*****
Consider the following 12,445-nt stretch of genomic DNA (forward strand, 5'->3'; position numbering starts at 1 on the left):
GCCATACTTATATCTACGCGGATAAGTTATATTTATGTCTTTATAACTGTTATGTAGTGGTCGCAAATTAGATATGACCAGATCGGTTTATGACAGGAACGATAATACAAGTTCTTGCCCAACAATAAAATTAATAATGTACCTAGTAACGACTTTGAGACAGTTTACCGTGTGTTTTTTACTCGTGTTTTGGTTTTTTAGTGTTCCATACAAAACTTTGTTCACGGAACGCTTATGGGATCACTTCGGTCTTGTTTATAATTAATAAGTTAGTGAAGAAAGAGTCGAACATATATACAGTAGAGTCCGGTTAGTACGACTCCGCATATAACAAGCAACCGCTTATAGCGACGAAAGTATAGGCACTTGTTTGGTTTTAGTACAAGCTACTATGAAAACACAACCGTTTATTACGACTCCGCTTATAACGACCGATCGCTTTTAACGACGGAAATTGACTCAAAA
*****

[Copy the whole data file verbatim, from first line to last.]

Consider the following 12,445-nt stretch of genomic DNA (forward strand, 5'->3'; position numbering starts at 1 on the left):
GCCATACTTATATCTACGCGGATAAGTTATATTTATGTCTTTATAACTGTTATGTAGTGGTCGCAAATTAGATATGACCAGATCGGTTTATGACAGGAACGATAATACAAGTTCTTGCCCAACAATAAAATTAATAATGTACCTAGTAACGACTTTGAGACAGTTTACCGTGTGTTTTTTACTCGTGTTTTGGTTTTTTAGTGTTCCATACAAAACTTTGTTCACGGAACGCTTATGGGATCACTTCGGTCTTGTTTATAATTAATAAGTTAGTGAAGAAAGAGTCGAACATATATACAGTAGAGTCCGGTTAGTACGACTCCGCATATAACAAGCAACCGCTTATAGCGACGAAAGTATAGGCACTTGTTTGGTTTTAGTACAAGCTACTATGAAAACACAACCGTTTATTACGACTCCGCTTATAACGACCGATCGCTTTTAACGACGGAAATTGACTCAAAA